Companies are pushing for this type of reform for one simple reason: eliminate the need to pay social security for their employees. It's not just that workers become temporary with no job security, they also don't get pensions or health care.

3 ( +3 / -0 )

If Abe gets his way many older employees will lose their jobs to younger and less expensive labour. What this also means is that less people will be employed and therefore domestic consumption will go down without more jobs being commensurately created. The Japanese economy has been hollowed out by corporate manufacturing investments overseas that has continued to make huge profits for companies but at the expense of employment in Japan. The devaluation of the yen, the increase in consumption tax, the allowance to terminate employment for any reason used by the company, the wrong use of resources to procure military equipment, the continuing aggressive moves against China and South Korea will all come together to push Japan deeper into maniac depression and hypertension..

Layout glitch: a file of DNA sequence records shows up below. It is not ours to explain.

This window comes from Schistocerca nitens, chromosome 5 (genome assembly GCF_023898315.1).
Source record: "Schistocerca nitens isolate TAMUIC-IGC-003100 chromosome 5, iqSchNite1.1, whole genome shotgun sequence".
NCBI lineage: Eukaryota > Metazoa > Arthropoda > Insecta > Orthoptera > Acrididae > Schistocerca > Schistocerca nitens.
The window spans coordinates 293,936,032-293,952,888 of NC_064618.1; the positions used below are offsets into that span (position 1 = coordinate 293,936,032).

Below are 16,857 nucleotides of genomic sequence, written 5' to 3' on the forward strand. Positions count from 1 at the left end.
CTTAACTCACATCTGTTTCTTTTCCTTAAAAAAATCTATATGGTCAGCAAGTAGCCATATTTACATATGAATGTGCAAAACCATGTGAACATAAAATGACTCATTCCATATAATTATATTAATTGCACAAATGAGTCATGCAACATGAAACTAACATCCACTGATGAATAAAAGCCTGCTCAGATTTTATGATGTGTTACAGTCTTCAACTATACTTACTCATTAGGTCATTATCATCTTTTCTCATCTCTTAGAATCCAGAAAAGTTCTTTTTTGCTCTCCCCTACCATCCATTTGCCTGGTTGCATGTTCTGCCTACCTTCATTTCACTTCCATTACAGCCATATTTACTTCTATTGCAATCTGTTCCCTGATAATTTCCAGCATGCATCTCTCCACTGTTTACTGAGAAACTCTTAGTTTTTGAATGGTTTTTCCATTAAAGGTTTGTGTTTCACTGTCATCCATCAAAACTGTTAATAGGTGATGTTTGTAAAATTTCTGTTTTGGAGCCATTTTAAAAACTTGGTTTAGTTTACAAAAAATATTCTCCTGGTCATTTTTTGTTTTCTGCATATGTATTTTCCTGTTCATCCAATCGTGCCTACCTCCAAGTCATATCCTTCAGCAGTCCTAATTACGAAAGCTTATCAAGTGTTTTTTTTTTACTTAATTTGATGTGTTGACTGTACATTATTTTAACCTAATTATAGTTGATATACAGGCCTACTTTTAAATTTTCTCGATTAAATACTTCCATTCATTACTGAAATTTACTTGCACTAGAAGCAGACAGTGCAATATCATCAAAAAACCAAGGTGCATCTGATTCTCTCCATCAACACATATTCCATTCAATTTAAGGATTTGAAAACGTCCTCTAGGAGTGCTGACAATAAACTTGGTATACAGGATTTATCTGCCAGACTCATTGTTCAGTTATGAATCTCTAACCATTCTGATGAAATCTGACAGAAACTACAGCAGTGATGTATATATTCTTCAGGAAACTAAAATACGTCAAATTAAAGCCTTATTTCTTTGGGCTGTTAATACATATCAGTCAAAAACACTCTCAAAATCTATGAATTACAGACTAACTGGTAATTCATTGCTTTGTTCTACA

0 ( +0 / -0 )

I think this article is only explaining the negative sides of labor reforms. Anyone who has worked for a Japanese company knows that one of the reason companies cannot increase wages of their productive employees is because they cannot fire the oji-sans who spend all day surfing the internet of having meetings. I have seen highly qualified 25 year old engineers getting less than 4 million a year while some oji-sans were getting double that while being no real use to the company. In a free society with a free labor market (read freedom to hire and FIRE), highly skilled and productive employees will always be able to negotiate their working conditions or else they will go somewhere else.

4 ( +5 / -1 )

I can't agree with the slant of this article. Abe's reforms are improving things for ordinary workers. There needs to be more fluidity in the labour force.

-7 ( +1 / -8 )

More Abenomics at work...

0 ( +1 / -1 )

The labour market is severely messed up in Japan, if one is working more than 30hrs a week they MUST be made into full time employees WITH benefits of pension & health insurance.